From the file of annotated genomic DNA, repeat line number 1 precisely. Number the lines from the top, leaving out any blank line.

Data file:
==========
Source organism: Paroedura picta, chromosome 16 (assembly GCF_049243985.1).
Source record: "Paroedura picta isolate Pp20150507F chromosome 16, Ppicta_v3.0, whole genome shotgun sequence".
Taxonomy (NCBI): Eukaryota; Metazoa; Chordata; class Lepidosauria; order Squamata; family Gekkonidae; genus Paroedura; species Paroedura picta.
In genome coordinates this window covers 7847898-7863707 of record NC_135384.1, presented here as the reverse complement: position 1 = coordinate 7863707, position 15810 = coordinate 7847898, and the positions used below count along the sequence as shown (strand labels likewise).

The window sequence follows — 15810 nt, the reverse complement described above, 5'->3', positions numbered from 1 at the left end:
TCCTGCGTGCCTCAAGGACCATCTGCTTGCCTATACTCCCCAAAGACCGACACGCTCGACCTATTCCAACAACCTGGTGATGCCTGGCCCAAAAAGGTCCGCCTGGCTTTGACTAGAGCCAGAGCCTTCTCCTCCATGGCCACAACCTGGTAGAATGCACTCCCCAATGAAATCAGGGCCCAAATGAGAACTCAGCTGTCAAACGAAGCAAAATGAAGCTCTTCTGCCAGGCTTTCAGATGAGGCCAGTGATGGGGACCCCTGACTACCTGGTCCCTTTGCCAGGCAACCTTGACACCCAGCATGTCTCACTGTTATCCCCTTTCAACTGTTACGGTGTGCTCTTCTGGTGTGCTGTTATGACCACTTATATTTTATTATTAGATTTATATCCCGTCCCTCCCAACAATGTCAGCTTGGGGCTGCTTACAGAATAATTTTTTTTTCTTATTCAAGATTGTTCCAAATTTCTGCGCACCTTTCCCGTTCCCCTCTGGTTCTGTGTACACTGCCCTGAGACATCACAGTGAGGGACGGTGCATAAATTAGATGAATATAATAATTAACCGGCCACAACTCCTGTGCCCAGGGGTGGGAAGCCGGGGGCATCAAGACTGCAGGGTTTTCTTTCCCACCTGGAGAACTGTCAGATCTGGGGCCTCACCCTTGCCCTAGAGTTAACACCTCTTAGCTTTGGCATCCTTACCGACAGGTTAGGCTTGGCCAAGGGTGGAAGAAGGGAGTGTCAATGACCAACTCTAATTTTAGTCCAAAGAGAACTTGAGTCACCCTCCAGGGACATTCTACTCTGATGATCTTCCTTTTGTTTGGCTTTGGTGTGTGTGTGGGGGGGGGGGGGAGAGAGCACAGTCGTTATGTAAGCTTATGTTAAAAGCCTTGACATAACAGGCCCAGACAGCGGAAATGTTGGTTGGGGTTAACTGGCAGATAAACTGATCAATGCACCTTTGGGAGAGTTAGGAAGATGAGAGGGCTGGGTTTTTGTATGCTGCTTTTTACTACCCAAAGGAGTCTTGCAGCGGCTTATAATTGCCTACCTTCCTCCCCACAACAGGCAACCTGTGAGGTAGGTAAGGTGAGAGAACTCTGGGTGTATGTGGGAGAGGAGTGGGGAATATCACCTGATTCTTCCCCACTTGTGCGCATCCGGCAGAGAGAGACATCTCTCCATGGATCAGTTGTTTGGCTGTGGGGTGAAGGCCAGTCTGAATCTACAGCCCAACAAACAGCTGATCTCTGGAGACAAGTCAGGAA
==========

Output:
Source organism: Paroedura picta, chromosome 16 (assembly GCF_049243985.1).